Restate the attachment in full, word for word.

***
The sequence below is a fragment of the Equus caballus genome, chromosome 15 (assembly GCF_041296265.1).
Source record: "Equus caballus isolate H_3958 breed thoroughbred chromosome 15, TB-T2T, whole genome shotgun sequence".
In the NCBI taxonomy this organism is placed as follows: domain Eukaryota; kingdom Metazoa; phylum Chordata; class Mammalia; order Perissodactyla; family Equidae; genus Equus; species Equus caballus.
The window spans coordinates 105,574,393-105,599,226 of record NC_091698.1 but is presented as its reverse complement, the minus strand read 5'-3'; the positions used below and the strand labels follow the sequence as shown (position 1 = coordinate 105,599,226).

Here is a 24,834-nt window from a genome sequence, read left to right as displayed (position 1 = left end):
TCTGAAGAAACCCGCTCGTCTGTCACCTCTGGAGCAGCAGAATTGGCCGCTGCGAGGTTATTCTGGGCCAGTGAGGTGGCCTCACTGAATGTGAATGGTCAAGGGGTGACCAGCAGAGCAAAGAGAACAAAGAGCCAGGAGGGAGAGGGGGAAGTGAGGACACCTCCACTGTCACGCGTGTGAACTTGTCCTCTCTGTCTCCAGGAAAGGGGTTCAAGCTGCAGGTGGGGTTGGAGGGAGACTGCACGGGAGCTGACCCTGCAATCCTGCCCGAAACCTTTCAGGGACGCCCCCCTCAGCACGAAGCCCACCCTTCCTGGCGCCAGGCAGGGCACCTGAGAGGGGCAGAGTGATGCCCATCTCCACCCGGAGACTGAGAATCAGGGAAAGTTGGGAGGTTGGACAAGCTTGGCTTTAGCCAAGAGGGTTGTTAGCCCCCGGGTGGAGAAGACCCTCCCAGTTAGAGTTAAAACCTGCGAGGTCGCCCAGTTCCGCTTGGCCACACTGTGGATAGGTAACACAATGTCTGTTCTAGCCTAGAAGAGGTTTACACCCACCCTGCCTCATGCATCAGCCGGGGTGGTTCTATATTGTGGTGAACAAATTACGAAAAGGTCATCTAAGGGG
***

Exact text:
The sequence below is a fragment of the Equus caballus genome, chromosome 15 (assembly GCF_041296265.1).
Source record: "Equus caballus isolate H_3958 breed thoroughbred chromosome 15, TB-T2T, whole genome shotgun sequence".
In the NCBI taxonomy this organism is placed as follows: domain Eukaryota; kingdom Metazoa; phylum Chordata; class Mammalia; order Perissodactyla; family Equidae; genus Equus; species Equus caballus.
The window spans coordinates 105,574,393-105,599,226 of record NC_091698.1 but is presented as its reverse complement, the minus strand read 5'-3'; the positions used below and the strand labels follow the sequence as shown (position 1 = coordinate 105,599,226).

Here is a 24,834-nt window from a genome sequence, read left to right as displayed (position 1 = left end):
TCTGAAGAAACCCGCTCGTCTGTCACCTCTGGAGCAGCAGAATTGGCCGCTGCGAGGTTATTCTGGGCCAGTGAGGTGGCCTCACTGAATGTGAATGGTCAAGGGGTGACCAGCAGAGCAAAGAGAACAAAGAGCCAGGAGGGAGAGGGGGAAGTGAGGACACCTCCACTGTCACGCGTGTGAACTTGTCCTCTCTGTCTCCAGGAAAGGGGTTCAAGCTGCAGGTGGGGTTGGAGGGAGACTGCACGGGAGCTGACCCTGCAATCCTGCCCGAAACCTTTCAGGGACGCCCCCCTCAGCACGAAGCCCACCCTTCCTGGCGCCAGGCAGGGCACCTGAGAGGGGCAGAGTGATGCCCATCTCCACCCGGAGACTGAGAATCAGGGAAAGTTGGGAGGTTGGACAAGCTTGGCTTTAGCCAAGAGGGTTGTTAGCCCCCGGGTGGAGAAGACCCTCCCAGTTAGAGTTAAAACCTGCGAGGTCGCCCAGTTCCGCTTGGCCACACTGTGGATAGGTAACACAATGTCTGTTCTAGCCTAGAAGAGGTTTACACCCACCCTGCCTCATGCATCAGCCGGGGTGGTTCTATATTGTGGTGAACAAATTACGAAAAGGTCATCTAAGGGG